By Karel Lucander
For nearly 30 years, Sister Judy Mouch has studied the 1918 Spanish flu with University of Detroit Mercy nursing students. And since 2011, she’s examined the movie Contagion with them, tracing the effects of SARS. But those historic viral references didn’t really resonate until the COVID-19 pandemic hit.
Fast-forward to the past two months in Detroit, Michigan: home to Sister Judy, now a retired associate professor of nursing at the University of Detroit Mercy. Detroit has been one of the country’s metro areas hardest hit by COVID-19, and Detroit Mercy nursing students, faculty and alumni have seen its ravaging effects first-hand.
Her video illustrates that mercy knows no bounds
As COVID-19 began infiltrating her city, Sister Judy, who joined the Sisters of Mercy in 1965, was preparing a brief “Reflections of Mercy” video for the University to share. Because of the timing, she couldn’t help but tie it in with what was happening throughout the world—and in her own backyard. The result, “Willingness to Love One Another,” pays homage to the courageous healthcare professionals who came before, comforting the afflicted, no matter the century, continent or disease.
Billy Myers, a Jesuit volunteer in the University Ministry Office, helped Sister Judy record and synthesize her reflections. In the video, she reads her words while instrumentals of “The Circle of Mercy” play in the background. Her definition of mercy, “the willingness to enter the chaos of another’s life,” is from Jesuit Professor James Keenan’s book, The Works of Mercy. And Sister Judy included a vintage photo depicting sisters on the front lines at Townsend Hospital during the Asiatic cholera pandemic of 1832, in Dublin, Ireland.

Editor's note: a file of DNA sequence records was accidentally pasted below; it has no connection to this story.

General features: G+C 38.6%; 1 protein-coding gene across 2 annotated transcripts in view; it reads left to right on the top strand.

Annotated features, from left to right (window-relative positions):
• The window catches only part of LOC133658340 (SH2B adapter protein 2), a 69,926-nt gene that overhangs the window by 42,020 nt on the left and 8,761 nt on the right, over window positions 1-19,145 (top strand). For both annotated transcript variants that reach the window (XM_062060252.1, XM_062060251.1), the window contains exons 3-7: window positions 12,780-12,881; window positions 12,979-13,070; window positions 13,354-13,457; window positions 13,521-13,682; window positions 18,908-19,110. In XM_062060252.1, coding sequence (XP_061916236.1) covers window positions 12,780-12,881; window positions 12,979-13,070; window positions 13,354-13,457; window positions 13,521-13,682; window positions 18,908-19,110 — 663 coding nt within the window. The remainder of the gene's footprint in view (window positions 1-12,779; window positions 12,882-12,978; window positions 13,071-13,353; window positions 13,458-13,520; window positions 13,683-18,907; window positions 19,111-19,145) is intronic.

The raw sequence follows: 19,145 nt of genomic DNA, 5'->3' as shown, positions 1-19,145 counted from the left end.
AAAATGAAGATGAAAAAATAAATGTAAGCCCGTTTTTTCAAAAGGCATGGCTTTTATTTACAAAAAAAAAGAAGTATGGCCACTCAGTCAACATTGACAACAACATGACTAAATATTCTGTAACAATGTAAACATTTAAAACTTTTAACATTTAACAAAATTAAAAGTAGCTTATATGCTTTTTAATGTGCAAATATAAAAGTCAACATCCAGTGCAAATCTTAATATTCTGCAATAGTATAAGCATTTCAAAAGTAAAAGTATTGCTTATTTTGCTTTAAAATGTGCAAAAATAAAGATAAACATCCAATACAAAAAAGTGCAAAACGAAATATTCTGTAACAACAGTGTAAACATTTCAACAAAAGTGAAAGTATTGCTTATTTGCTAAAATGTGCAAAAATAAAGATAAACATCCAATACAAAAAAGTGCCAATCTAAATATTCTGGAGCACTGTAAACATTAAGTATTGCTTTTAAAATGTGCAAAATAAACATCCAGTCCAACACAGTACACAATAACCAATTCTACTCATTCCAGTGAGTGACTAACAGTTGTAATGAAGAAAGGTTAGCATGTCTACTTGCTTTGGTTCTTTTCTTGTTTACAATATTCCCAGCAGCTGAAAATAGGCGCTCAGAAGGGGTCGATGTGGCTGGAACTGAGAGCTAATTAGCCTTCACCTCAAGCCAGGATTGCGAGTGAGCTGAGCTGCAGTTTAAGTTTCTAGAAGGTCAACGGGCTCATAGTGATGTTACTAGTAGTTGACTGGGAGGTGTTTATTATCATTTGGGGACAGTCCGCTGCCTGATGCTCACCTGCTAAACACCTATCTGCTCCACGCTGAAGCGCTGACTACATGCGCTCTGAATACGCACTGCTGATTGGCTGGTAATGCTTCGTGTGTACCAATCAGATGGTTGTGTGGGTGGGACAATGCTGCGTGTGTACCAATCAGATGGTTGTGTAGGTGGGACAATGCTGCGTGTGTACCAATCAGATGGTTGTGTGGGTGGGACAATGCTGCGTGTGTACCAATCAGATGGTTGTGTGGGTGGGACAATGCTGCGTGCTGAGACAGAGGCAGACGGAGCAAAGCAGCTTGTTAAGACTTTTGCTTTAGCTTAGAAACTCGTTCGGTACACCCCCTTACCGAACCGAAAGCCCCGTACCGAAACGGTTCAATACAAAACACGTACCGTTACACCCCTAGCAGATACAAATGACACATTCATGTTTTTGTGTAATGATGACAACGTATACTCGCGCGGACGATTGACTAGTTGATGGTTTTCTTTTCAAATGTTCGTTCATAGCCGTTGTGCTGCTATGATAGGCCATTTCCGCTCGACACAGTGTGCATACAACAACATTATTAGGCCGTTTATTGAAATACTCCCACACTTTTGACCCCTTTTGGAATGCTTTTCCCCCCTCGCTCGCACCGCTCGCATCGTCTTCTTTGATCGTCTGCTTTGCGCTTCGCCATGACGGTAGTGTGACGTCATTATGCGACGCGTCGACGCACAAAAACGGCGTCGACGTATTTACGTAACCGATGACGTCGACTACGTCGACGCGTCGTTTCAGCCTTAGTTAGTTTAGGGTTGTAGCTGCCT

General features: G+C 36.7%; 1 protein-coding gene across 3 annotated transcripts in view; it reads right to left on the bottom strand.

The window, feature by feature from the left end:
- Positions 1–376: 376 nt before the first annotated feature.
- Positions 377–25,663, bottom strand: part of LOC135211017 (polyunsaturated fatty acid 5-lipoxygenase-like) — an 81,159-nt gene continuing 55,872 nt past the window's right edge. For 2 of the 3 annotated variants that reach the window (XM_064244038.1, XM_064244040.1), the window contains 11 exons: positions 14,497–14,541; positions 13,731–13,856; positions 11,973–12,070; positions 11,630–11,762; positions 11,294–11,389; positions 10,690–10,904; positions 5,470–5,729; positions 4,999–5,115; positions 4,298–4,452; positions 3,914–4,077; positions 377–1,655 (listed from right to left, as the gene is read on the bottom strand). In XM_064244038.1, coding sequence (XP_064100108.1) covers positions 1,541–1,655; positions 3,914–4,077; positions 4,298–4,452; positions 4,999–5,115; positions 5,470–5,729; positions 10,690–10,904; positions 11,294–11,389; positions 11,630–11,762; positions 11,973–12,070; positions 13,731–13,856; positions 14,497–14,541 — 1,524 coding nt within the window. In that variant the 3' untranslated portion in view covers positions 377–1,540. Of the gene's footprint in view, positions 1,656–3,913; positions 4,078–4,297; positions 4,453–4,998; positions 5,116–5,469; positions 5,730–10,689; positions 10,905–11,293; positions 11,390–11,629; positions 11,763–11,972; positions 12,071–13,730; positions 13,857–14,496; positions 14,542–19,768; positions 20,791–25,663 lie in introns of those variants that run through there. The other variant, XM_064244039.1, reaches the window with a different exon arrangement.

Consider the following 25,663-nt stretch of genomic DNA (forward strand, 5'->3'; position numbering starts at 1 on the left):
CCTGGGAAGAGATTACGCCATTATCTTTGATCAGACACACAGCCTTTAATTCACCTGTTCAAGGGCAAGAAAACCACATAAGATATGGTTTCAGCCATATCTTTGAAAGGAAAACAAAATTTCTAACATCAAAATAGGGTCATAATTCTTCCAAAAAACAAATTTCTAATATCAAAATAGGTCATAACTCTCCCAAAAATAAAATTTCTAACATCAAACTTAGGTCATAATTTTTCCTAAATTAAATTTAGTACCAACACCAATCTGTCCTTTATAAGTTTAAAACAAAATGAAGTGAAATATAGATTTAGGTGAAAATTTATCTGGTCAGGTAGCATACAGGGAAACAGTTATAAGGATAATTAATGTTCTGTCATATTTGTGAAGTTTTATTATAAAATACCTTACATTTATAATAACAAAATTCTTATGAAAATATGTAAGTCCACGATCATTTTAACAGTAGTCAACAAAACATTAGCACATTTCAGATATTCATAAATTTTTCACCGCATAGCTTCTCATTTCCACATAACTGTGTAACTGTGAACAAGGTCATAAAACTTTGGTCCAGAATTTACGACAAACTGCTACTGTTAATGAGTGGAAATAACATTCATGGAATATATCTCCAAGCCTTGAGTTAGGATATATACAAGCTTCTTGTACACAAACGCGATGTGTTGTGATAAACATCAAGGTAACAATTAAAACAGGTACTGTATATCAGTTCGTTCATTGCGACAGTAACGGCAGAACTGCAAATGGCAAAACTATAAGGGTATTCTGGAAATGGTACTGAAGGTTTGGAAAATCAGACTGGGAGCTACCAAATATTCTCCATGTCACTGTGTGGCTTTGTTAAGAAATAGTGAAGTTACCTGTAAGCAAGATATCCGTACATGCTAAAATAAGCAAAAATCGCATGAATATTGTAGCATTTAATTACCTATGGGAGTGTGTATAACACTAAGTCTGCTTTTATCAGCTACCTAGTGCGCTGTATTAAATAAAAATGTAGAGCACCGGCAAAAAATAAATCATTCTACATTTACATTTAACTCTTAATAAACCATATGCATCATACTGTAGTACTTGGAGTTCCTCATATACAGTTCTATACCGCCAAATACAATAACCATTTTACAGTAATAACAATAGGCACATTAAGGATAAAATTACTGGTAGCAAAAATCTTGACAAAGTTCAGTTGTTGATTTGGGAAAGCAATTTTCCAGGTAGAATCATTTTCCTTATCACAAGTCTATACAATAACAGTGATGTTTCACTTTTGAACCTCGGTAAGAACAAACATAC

Nurses need to be near their patients
Sister Judy, who serves as Mercy liaison to the College of Health Professions and maintains an office on campus, says COVID-19 underscores the essential importance of healthcare professionals. “Nursing is needed now more than ever, especially in the area of public and community health,” she says. “There’s a lot of technology that can be used today but that isn’t where nursing started or where it needs to be; nurses need to be right next to their patients.”
Sister Judy hears from her colleagues in the trenches that students are afraid and finding the pace very stressful. They don’t always have enough personal protective equipment (PPE), and new graduates are in the thick of things. She’s heard some of their sentiments, which include, “This is what I got into nursing for. You’ve got to go where the need is.” As Sister Judy adds, “They have such a spirit of enthusiasm and generosity.”
Joining forces to fight this pandemic
How has the COVID-19 pandemic affected students’ decisions to pursue nursing? “I think for some students, this is going to be a real spark of motivation to do something with their lives,” Sister Judy says. “For those already in the nursing field, I haven’t heard of anybody trying to get out. We’ll find out when we get our new batch of students. Inquiries about nursing programs appear to be down.”
Sister Judy has a few faculty friends who have contracted COVID-19 and knows of several students who have been diagnosed with it. And although, as she says, it is “freaking scary,” some positive synergies are fighting this invisible enemy. “People have joined forces and learned to work with each other, forming a lot of new friendships,” she says.
And as Sister Judy’s reflections remind us, anyone can make a difference by practicing mercy and compassion.